Shipping Dangerous Goods 101: A Guide for Brands

A last-mile delivery van sits outside a warehouse

In today’s global marketplace, brands are constantly expanding their reach to connect with customers everywhere. With this expansion comes challenges, such as the shipping and handling of products classified as dangerous goods. Ingredients and materials, including alcohol and lithium-ion batteries, fall under this category and are present in many everyday products. 

Getting these products into the hands of consumers safely requires extra precautions, packaging and documentation. In this guide, we will share what you need to know about dangerous goods. We’ll look at their classifications, how to identify them and considerations when shipping and handling them abroad. 

What Are Dangerous Goods?

Dangerous goods, or hazardous materials, contain substances and materials that have the potential to pose a safety risk to humans, property or the environment when transported. These goods have inherent characteristics that make them flammable, toxic, corrosive, explosive or reactive in some way. As a result, they are subject to handling, shipping, packaging and transportation regulations. 

9 Classes of Dangerous Goods 

Regulatory frameworks such as the International Air Transport Association (IATA)’s Dangerous Goods Regulations and the United Nations’ Recommendations on the Transport of Dangerous Goods govern how dangerous goods are handled, packaged, labelled and transported. To protect both humans and the environment from potential safety risks, dangerous goods are grouped into nine classes according to the material present. The classes are listed and defined below.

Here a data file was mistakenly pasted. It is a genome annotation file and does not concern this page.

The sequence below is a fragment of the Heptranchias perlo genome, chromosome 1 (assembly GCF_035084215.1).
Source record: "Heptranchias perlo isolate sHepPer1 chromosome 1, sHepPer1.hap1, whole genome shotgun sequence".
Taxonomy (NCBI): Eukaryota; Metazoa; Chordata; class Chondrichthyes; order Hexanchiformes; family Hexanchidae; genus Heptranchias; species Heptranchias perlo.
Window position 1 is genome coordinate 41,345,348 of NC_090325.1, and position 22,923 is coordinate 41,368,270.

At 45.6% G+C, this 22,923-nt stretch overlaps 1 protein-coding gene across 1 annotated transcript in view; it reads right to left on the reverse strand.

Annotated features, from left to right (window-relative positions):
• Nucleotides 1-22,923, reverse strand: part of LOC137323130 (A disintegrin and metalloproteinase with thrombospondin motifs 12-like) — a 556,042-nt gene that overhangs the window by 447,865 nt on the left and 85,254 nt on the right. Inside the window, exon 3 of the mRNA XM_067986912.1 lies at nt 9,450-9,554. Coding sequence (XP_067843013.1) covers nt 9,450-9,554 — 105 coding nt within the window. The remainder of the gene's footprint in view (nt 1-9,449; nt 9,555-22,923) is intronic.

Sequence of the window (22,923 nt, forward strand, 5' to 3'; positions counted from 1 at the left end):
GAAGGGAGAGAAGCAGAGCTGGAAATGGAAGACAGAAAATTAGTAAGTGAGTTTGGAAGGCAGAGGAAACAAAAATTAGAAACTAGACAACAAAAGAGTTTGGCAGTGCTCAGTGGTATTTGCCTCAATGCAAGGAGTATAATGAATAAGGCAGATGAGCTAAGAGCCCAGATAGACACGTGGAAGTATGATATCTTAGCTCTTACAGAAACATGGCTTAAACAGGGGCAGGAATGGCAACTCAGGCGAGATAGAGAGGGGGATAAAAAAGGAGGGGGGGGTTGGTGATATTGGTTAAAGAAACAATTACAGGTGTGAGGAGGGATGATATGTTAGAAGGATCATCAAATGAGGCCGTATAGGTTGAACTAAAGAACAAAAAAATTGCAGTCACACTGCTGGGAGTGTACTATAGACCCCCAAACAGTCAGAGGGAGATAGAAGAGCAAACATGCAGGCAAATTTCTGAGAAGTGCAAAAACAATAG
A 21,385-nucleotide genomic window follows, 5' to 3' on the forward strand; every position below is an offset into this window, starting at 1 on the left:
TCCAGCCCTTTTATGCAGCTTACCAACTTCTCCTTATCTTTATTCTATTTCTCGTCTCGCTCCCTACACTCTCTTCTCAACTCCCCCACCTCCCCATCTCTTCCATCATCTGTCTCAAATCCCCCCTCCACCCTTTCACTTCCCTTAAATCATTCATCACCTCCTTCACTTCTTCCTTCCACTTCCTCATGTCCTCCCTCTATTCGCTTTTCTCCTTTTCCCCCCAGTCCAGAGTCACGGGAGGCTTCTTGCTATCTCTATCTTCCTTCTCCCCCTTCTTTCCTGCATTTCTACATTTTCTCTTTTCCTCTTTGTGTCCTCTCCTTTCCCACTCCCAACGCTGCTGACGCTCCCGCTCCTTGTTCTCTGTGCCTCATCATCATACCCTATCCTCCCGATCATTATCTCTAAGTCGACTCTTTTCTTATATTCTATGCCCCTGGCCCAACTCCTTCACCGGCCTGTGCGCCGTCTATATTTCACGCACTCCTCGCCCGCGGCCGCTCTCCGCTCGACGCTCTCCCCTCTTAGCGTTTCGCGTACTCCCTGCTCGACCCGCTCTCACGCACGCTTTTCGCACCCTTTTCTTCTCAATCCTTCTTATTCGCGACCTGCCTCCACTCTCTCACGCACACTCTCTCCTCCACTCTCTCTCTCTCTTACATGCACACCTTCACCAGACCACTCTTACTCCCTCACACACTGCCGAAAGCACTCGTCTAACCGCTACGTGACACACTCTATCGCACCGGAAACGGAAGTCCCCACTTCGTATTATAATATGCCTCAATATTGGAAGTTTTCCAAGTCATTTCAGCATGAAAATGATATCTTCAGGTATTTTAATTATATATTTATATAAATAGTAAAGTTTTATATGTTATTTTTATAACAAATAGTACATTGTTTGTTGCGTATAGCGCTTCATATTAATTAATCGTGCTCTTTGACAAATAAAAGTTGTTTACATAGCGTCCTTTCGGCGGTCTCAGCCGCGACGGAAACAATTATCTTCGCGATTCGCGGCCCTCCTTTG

Class 1: Explosives

This class includes materials that rapidly conflagrate or detonate as a response to a chemical reaction. Examples include fireworks, flares and gunpowder. There are six sub-classes within this group. 

Class 2: Gases

This class includes gases that can be compressed, liquified, dissolved, refrigerated or a mixture of two or more gases. They pose a safety risk to humans and the environment. Examples include helium, oxygen and chlorine. There are three sub-classes within class two. 

Class 3: Flammable liquids

Flammable liquids include individual liquids or a mixture of liquids that can ignite easily. They are combustible; examples include kerosene, acetone and gas oil.

Class 4: Flammable solids

Similarly, flammable solids include solids that ignite easily. This class includes three subclasses, with examples being metal powders, sodium batteries and activated carbon.

Class 5: Oxidising substances

Oxidising agents and organic peroxides are highly reactive and combustible. Lead nitrate and hydrogen peroxide would fall into this category. 

Class 6: Toxic and infectious substances

Substances in this category can cause harm if swallowed, inhaled, through skin contact or through disease in humans or animals. Examples of toxic and infectious substances include medical waste, dyes and biological cultures.

Class 7: Radioactive material

Radioactive materials are highly dangerous if they become unstable and pose major threats to people and the environment. Examples are medical isotopes and yellowcake.

Class 8: Corrosives

Corrosive materials degrade or disintegrate other materials upon contact, making them highly reactive. Batteries, chlorides and paints fall into this category. 

Class 9: Miscellaneous goods

Some materials are dangerous and pose a threat to humans and the environment but do not fit in the above eight classes. Some examples are dry ice, marine pollutants and motor engines.

How to Identify Dangerous Goods in Your Catalogue

a stack of lithium-ion batteries

The first step in shipping dangerous goods is to identify them so you can follow the appropriate handling, packaging and shipping regulations. How can you readily identify dangerous goods within your product catalogue? Take note of these common products that fall into one of the nine categories above:

  • Electronic goods that contain lithium-ion batteries, such as smartphones, laptops, power banks and electronic toys.